Debt and Bank Fraud

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Today there is good and bad news.

The good news came from a StatsCan report about all of the household debt in Canada that many  experts have been complaining about – how Canadians have been accused of being bad money managers but guess what? This report confirms that we are not broke and precariously dangling from a cliff of troublesome household debt, but quite the opposite. Canadians have significant assets to back all of the debt – and more. There is a net-worth surplus.

As published recently by the Vancouver Sun, a former chief economic analyst for Stats Can, Philip Cross, revealed that two-thirds of the $1.8 trillion in household debt were mortgages.

Finally someone agrees with what I’ve been saying for many years.

Further, Statistics Canada’s National Balance Sheet Accounts show there was a net worth of $8.2 billion for Canadian households if you subtract the $10 trillion of assets from $1.8 trillion of liabilities.

The bad news is this. Bank fraud is back.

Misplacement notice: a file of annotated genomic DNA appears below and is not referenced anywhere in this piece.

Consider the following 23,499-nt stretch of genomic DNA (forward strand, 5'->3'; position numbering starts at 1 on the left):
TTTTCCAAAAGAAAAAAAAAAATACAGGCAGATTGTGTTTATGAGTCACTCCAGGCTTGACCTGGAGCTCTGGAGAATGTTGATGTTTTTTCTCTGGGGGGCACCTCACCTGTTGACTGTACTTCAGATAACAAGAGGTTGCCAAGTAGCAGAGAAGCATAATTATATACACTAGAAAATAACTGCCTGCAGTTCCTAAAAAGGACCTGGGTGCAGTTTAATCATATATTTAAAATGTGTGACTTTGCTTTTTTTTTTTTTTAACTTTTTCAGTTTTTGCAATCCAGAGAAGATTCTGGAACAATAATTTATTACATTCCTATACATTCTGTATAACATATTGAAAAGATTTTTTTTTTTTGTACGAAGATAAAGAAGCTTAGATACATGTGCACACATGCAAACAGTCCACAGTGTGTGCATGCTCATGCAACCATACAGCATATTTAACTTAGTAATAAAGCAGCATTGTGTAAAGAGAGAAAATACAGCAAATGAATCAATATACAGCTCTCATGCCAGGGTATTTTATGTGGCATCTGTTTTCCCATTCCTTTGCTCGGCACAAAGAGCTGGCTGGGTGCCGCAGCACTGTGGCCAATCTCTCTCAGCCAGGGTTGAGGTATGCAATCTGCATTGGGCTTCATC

According to a recent publication from Washington DC, four of the world’s biggest banks, JPMorgan Chase, Citigroup, Barclays and the Royal Bank of Scotland have pleaded guilty to criminal wrongdoing – rigging and manipulating the currency markets.

The guilty banks will pay a combined $2.5 billion US in criminal penalties for manipulation of currency rates between 2007 and 2013. The Federal Reserve slapped them with an additional $1.6 billion US in fines. Britain’s Barclays will be paying an additional $1.3 billion to British and U.S. regulators.

Unfortunately no interruption in currency market business occurred and no executives were criminally or civilly charged.

It was this kind of institutional fraud in the financial sector that caused the world-wide financial collapse in 2007-08 less than 10 years ago. How could this happen again? Even worse, is this a premonition that history will be repeating itself?

I’ve been arguing for a very long time that not just has the debt been different in Canada but also our institutional banking practices have not been riddled with criminality. Hopefully the United States will follow our example.

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